Have you put on paper instructions and guidelines on how to handle your affairs if you become unable to do so?
How would someone pay your bills? Keep up with your prescriptions? Alert medical professionals of your allergies? Instruct a financial advisor on IRA distributions?
And what guidelines have you given your loved ones in case they have to speak for you at the hospital?
Do they know whom to call?
And it’s similar in the event of your death. Does your executor know where to find your documents? Your passwords?
It’s overwhelming, isn’t it?
But, like so many large jobs, you start with a single step.
After helping her aging father as he struggled to keep up with his affairs, Christine Ballard authored a book, “Records to the Rescue,” to help others get organized.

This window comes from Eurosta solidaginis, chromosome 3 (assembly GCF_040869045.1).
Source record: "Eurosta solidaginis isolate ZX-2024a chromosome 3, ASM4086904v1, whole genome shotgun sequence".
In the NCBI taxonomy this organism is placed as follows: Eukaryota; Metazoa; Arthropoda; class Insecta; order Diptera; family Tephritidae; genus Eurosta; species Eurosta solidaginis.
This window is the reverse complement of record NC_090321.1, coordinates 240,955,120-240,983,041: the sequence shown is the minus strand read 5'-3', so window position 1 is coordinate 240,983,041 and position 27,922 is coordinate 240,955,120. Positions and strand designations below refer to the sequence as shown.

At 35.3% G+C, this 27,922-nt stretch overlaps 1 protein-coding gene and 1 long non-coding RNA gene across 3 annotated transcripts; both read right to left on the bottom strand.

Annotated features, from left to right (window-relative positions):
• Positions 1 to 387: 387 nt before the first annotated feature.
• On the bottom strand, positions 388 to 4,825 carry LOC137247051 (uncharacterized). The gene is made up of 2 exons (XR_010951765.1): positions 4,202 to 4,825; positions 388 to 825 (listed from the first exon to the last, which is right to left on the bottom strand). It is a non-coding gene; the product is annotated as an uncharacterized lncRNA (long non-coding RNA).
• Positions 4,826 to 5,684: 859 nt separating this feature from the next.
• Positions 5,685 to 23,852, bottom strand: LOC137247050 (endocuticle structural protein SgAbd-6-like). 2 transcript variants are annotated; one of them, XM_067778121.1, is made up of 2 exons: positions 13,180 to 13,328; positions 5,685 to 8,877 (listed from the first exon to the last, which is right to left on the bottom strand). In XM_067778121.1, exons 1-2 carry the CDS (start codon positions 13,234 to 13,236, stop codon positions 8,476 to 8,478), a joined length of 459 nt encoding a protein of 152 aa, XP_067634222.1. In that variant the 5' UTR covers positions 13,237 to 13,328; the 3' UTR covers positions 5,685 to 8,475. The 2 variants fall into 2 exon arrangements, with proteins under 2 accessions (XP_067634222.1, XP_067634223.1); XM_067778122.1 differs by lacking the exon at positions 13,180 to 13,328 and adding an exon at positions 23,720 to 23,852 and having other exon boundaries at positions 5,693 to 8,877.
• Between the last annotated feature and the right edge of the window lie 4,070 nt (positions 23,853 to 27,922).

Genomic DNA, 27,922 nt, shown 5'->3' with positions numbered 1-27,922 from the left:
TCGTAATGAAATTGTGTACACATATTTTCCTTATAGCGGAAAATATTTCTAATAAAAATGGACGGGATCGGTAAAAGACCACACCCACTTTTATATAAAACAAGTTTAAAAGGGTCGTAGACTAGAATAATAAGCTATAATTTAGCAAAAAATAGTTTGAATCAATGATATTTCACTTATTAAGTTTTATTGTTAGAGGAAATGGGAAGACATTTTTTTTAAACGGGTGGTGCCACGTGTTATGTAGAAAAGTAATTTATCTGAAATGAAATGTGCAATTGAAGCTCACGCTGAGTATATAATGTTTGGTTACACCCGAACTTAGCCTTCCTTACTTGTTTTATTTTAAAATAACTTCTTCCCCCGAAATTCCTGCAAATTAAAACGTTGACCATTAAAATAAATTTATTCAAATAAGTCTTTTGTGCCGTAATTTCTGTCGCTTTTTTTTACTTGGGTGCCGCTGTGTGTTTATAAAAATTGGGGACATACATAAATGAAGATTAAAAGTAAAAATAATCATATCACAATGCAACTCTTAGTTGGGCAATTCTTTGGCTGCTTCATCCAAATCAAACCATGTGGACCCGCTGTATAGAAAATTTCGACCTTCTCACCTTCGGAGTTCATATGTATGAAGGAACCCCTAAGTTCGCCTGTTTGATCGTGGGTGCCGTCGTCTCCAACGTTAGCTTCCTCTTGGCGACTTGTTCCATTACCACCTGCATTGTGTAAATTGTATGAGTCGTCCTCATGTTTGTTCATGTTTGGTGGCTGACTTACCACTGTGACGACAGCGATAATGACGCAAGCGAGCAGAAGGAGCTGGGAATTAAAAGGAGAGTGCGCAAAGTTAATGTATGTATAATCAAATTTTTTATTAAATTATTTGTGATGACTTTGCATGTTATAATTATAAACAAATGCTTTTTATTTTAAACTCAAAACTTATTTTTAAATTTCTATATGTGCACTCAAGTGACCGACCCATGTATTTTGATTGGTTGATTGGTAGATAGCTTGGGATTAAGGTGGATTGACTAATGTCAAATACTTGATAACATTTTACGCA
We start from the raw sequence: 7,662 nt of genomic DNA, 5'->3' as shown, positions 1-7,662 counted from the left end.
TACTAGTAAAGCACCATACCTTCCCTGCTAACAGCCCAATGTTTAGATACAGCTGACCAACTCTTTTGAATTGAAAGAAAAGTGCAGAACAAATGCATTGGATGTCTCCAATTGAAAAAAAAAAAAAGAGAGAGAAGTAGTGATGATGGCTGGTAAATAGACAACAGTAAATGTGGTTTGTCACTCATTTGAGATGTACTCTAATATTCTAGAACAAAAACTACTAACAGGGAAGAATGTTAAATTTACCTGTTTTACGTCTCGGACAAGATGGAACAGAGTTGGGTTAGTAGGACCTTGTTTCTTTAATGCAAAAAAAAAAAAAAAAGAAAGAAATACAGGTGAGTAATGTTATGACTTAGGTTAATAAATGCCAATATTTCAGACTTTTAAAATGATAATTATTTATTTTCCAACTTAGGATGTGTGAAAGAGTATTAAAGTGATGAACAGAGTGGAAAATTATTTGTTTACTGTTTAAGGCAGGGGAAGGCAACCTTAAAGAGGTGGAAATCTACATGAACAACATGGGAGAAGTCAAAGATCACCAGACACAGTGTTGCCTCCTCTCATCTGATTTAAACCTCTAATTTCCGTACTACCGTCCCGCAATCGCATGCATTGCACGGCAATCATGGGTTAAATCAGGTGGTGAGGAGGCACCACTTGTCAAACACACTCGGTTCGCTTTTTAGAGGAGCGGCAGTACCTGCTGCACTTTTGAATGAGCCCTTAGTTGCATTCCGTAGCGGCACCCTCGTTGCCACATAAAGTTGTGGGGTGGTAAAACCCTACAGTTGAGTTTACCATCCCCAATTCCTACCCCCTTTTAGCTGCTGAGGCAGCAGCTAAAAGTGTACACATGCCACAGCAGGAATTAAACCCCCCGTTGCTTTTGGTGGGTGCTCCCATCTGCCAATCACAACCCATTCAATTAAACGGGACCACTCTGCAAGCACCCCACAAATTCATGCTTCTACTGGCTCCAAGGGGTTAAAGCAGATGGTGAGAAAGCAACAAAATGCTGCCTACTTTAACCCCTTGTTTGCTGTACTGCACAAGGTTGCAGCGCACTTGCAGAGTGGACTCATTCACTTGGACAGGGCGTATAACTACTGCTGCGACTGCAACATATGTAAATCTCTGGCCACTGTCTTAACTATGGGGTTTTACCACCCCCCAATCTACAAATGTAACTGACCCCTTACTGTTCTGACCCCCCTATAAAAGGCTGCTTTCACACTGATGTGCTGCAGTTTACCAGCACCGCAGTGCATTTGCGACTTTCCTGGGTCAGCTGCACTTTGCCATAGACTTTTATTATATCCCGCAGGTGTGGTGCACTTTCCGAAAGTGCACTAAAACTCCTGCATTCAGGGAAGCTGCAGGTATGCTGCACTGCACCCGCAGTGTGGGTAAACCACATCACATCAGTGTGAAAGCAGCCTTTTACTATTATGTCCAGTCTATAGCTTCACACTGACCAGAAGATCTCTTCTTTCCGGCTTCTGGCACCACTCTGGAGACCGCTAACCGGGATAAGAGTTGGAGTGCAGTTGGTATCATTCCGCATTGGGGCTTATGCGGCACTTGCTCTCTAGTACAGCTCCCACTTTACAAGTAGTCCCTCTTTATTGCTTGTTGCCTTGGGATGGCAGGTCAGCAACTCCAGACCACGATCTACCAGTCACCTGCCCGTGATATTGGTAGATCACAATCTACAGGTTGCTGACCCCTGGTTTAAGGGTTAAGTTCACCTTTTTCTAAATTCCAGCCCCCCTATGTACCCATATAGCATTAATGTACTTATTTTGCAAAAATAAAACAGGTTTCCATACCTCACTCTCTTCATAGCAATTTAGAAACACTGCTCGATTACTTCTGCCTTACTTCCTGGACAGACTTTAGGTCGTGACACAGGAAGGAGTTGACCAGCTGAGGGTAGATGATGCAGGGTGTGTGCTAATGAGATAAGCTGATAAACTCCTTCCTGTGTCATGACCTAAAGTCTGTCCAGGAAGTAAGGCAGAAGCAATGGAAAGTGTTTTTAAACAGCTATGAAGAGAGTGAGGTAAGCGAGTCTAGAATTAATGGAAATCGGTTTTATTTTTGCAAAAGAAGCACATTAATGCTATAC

“People often feel muddled up here,” said Ms. Ballard, with a finger pointing to her head, “but if they can put their instructions down on paper, that’s OK.”
The book leaves plenty of space to write your own comments on the many aspects of your affairs, all from your pet’s food habits to your funeral or cremation wishes.
It also explains, without jargon, what estate planning documents you may need, and where to store them.
It’s not fun to contemplate our own inability to be in charge. Still, we all need to take this seriously. If we keep all of it a secret, we’re needlessly leaving our loved ones in a quandary as they attempt to figure out who should do what, and how to do it.
Don’t let the immensity of the task of getting organized stop you from getting started. “Any information you include is better than no information at all,” said Ms. Ballard.